Crosman MTR77NP scoped air rifle: Part 4

by Tom Gaylord, a.k.a. B.B. Pelletier

Part 1
Part 2
Part 3

Crosman MTR77NP scoped air rifle
Crosman MTR77NP air rifle

Today, I’m testing the Crosman MTR77NP scoped air rifle for accuracy at 25 yards. This is going to be a very different accuracy report, for I have no targets to show you. Well, there is one target, but it wasn’t shot with the test rifle.

What gives?
In the last report, I mentioned that I wanted to mount a different scope on the test rifle and test it at 25 yards. I thought the Bug Buster 3-9x scope would be a good one, and I also shimmed under the rear ring because the rifle was shooting low in the 10-meter test.

I thought the rifle would group about 3 times larger at 25 yards than it had at 10 meters, but I also hoped some pellets might remain tighter than that. What happened, however, was just the reverse. Instead of 3-inch groups I got 5- to 6-inch “patterns.” I won’t call them groups because not all pellets fired even hit the target trap. And when that happens, I stop shooting that particular pellet immediately.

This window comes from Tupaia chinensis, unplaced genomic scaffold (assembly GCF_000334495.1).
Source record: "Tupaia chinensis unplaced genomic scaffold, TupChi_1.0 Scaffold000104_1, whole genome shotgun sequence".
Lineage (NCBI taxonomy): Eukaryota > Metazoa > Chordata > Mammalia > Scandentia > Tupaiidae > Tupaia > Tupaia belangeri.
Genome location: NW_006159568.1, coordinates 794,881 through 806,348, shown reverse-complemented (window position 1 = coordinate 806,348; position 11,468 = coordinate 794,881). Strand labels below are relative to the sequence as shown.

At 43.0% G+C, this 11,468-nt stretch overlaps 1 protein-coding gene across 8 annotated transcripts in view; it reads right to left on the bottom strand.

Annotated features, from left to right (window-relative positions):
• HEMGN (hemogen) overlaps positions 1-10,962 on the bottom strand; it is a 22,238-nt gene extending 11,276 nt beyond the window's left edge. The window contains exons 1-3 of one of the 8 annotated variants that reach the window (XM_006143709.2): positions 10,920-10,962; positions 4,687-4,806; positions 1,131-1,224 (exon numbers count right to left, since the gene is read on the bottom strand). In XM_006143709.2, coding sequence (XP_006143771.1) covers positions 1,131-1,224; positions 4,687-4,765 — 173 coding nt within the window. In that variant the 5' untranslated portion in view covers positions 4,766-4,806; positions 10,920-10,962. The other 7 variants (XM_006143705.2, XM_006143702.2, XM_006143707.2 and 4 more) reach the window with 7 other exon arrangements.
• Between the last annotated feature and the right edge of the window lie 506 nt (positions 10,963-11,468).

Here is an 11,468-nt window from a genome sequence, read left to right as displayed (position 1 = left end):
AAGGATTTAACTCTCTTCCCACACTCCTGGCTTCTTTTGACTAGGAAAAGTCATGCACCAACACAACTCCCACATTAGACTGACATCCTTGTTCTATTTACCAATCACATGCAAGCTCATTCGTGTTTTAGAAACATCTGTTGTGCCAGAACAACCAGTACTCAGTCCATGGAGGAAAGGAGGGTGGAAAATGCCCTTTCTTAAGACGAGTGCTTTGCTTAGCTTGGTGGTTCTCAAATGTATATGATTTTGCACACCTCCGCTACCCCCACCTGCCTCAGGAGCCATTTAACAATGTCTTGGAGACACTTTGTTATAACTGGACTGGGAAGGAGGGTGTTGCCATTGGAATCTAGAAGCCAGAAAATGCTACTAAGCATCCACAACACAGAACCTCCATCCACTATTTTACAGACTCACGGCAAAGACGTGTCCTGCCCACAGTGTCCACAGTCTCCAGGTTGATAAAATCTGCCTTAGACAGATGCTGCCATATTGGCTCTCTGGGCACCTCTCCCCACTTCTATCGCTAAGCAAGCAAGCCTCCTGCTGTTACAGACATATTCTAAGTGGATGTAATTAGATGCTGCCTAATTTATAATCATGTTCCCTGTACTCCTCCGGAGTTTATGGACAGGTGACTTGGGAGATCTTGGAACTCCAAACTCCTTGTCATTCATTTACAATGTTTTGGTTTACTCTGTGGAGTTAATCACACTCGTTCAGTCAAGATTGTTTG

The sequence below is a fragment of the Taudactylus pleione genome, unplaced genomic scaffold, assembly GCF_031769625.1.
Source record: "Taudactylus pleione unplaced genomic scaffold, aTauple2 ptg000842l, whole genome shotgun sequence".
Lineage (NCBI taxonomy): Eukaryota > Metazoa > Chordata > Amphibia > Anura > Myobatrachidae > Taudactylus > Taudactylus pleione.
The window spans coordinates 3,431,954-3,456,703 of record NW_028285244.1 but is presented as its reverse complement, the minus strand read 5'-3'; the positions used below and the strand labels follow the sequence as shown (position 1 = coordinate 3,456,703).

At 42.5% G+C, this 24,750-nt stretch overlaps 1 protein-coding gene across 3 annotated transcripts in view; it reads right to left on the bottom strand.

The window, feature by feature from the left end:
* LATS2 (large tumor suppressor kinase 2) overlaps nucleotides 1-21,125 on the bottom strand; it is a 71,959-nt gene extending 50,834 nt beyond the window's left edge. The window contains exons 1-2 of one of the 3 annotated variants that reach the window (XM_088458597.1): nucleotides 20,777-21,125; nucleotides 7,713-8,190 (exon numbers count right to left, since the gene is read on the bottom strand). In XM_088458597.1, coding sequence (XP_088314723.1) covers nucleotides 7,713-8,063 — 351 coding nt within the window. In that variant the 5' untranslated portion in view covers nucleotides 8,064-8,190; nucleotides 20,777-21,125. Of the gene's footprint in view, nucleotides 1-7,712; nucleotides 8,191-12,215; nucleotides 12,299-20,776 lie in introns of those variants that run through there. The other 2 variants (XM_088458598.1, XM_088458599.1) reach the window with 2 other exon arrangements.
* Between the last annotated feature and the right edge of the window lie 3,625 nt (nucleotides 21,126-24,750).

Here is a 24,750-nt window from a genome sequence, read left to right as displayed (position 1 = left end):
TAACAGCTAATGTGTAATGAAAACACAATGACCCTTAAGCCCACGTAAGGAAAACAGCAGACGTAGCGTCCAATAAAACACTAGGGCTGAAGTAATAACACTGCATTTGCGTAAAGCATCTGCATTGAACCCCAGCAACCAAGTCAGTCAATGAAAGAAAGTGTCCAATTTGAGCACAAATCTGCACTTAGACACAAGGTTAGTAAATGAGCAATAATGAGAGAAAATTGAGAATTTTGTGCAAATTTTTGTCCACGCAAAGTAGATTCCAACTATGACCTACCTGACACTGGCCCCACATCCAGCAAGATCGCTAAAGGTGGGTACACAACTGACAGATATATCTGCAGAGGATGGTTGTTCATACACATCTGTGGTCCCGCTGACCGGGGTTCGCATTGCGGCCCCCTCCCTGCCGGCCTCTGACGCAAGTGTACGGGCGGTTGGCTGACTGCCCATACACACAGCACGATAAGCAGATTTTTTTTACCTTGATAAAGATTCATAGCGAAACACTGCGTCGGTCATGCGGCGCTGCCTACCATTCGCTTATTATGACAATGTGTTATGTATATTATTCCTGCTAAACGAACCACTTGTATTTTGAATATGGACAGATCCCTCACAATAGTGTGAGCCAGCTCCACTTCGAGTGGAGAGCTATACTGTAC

Crosman Premier lites
First up was the pellet I thought had the best chance to do well — the 7.9-grain Crosman Premier. They had done well at 10 meters with just 2 pellets outside the main group. Had they held to my 3X size increase, they would have grouped into about 2.2 inches; but when the third shot landed 6 inches away from shots 1 and 2, and then shot 4 landed 5 inches from that pellet, I stopped shooting.

I checked the scope mount to see that it was still tight. It was, and I’m pretty sure this scope is a good one because it has done well in other tests on other airguns. So, Premier lites are out.

H&N Baracuda Match
Next, I tried some H&N Baracuda Match pellets. But they were no better. They hit the target lower than the Premiers, and 3 shots landed in about a 5-inch pattern. Then, one pellet missed the target trap altogether. I stopped shooting after that shot, but I wasn’t done with this pellet.

I got the Air Venturi Pellet Pen and Seater and deep-seated a couple Premier lites to see what affect that would have. The point of impact changed, but the accuracy didn’t improve. And when the third shot missed the trap, I stopped shooting Baracudas.

RWS Hobby
The next pellet I tried was the RWS Hobby, which gave such a nice, round group at 10 meters. Two shots landed together, and I thought we were on the right road; then the next shot hit about 6 inches away from them. The 4th shot missed the trap altogether, and I stopped shooting that pellet.